Name Dropping?

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It’s time for the board to come up with names of people with whom the nonprofit should make contact—for a request, for inside information about a community program, for any good purpose that benefits the growth and thriving of the organization. “Well, let’s go around the table and share some of the people you know so we can reach out,” suggests the development director.


The request is met with silence, people look down at their yellow pads or cell phones, it appears nobody knows anybody. Have your board members been living in a cave? Why aren’t they coming up with contacts?


There are several possible reasons why we don’t speak up in these settings. We might be embarrassed to admit that we know someone. We might be reluctant because the high-value contact has told you “enough, already!” We might offer a name of someone we don’t really know that well, then when we’re asked for an introduction, we have to admit our over-promising.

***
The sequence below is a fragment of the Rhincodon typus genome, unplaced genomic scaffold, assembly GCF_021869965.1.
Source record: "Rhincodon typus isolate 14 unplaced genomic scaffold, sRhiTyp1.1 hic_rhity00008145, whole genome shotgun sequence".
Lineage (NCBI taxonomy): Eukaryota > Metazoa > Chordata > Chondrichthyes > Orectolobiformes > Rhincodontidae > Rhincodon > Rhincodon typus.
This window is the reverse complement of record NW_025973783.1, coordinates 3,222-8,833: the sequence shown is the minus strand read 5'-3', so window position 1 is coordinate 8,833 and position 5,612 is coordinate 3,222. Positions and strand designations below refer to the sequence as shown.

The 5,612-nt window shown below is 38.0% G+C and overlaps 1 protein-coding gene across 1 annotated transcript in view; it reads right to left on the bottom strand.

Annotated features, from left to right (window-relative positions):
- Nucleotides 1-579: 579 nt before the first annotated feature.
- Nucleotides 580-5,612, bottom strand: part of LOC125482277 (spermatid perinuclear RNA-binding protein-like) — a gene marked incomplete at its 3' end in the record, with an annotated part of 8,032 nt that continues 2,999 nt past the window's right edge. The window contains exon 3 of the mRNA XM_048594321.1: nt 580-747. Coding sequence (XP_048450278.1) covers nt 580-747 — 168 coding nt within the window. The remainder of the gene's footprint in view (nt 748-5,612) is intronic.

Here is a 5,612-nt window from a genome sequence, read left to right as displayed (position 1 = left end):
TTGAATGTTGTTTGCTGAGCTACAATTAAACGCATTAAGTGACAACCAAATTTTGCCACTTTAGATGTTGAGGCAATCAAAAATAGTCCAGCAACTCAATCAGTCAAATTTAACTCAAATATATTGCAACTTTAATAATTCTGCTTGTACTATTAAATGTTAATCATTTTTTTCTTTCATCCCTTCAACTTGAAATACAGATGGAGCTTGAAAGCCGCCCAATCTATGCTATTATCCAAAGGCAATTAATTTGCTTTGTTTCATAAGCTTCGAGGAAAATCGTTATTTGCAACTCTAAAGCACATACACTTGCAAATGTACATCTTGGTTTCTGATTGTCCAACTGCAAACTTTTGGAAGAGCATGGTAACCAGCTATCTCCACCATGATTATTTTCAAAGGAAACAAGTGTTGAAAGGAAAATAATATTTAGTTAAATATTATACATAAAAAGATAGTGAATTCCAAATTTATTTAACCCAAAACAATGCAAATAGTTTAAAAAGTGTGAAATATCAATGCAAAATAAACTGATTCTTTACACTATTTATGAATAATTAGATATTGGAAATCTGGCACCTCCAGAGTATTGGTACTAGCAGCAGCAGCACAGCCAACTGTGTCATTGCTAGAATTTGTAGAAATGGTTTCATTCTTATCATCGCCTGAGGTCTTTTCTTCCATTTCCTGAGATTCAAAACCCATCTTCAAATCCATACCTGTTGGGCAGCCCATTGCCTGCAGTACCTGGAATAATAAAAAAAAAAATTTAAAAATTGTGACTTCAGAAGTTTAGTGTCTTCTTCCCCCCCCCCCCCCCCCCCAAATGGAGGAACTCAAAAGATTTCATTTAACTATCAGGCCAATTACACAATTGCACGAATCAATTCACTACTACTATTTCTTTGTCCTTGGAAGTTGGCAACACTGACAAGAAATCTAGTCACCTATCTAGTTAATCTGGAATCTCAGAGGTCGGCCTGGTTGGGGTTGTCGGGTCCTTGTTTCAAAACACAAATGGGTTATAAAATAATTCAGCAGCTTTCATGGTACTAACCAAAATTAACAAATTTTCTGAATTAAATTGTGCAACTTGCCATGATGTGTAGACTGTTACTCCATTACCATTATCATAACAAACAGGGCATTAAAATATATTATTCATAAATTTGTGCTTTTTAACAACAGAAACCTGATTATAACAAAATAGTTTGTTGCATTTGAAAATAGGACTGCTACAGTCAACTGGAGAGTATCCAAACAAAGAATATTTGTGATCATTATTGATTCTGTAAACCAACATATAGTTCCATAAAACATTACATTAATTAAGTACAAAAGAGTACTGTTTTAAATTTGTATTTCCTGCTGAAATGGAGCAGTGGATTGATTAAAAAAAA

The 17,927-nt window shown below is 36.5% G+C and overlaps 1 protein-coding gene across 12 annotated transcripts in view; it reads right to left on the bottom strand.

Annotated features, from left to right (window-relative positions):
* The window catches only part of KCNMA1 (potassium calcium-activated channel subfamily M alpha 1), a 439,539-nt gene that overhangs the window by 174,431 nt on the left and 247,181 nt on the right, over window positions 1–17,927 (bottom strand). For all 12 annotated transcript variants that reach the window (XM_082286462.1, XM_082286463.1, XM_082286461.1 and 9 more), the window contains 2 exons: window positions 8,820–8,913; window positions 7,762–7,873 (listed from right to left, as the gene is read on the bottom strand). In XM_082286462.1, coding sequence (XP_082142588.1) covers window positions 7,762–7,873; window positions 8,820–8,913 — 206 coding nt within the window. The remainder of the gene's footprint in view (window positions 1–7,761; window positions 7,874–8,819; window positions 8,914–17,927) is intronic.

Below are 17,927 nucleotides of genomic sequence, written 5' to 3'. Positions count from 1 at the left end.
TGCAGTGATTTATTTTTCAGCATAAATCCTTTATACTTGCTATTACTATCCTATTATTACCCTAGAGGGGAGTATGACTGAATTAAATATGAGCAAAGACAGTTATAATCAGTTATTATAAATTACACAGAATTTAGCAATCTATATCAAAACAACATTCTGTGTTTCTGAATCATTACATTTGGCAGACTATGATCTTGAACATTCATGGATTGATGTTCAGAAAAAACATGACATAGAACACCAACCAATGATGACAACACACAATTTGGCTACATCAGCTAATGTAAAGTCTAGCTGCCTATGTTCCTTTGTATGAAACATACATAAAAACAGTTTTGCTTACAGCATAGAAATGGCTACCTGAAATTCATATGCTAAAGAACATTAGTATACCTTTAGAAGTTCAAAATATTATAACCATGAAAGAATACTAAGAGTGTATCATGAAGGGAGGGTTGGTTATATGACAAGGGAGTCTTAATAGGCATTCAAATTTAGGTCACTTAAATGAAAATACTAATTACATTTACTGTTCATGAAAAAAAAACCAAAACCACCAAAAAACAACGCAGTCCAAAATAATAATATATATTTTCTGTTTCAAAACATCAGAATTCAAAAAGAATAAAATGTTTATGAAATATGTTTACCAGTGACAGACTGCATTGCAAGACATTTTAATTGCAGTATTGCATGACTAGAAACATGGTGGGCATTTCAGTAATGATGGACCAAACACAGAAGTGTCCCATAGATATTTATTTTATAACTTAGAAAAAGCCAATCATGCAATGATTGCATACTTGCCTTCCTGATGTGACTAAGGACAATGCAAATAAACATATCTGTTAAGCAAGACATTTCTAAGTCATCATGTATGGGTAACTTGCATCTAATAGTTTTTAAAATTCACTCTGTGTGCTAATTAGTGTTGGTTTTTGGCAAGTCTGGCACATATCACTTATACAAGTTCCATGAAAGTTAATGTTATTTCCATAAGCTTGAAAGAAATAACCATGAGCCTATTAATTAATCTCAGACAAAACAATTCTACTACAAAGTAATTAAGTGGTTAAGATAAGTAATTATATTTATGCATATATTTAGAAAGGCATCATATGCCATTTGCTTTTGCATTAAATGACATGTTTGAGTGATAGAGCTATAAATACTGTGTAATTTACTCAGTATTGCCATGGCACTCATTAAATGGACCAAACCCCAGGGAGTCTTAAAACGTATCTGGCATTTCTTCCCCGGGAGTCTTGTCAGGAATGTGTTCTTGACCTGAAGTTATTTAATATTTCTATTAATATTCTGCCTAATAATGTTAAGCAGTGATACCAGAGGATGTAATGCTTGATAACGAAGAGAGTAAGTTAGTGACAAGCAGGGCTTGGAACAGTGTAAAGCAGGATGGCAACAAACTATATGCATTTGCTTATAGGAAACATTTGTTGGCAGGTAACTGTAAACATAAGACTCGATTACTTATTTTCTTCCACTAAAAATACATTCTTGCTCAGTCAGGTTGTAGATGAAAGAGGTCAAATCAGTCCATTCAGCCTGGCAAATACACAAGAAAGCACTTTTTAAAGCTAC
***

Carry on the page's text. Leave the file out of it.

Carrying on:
Here’s a game to play with boards and other insiders. Ask everyone to take a small piece of paper. On that paper, ask: “write the name of someone you know who is influential or important or rich or famous. Then write your name below. Fold the paper and put it in the bowl on the table.”


You’ve just invited a board member to make an anonymous identification of someone who might be able to help the organization. No one else knows what names are on what slips of paper. You, as the group leader, pulls the names and finds the ones you think might be most helpful.


Then, later, you approach the person who “dropped” the name to ask if she or he would be willing to reach out. If they say yes, great, the connection is made quietly. If they say no, fine, no one’s on the hook, no one’s exposed, no one’s embarrassed.


Experiences with this anonymous naming exercise have yielded U.S. Senators, mayors, wives of governors, celebrity chefs and others—all from board members who sat silent at a meeting. No guarantees that connections equal funding, but these links are certainly a step in the right direction.


Next time you don’t get any names or connections from your board, consider serving up a bowl of name drop soup.



Thomas Boyd is Chief Editorial Consultant for The Grantsmanship Center
and an independent consultant to nonprofit organizations.

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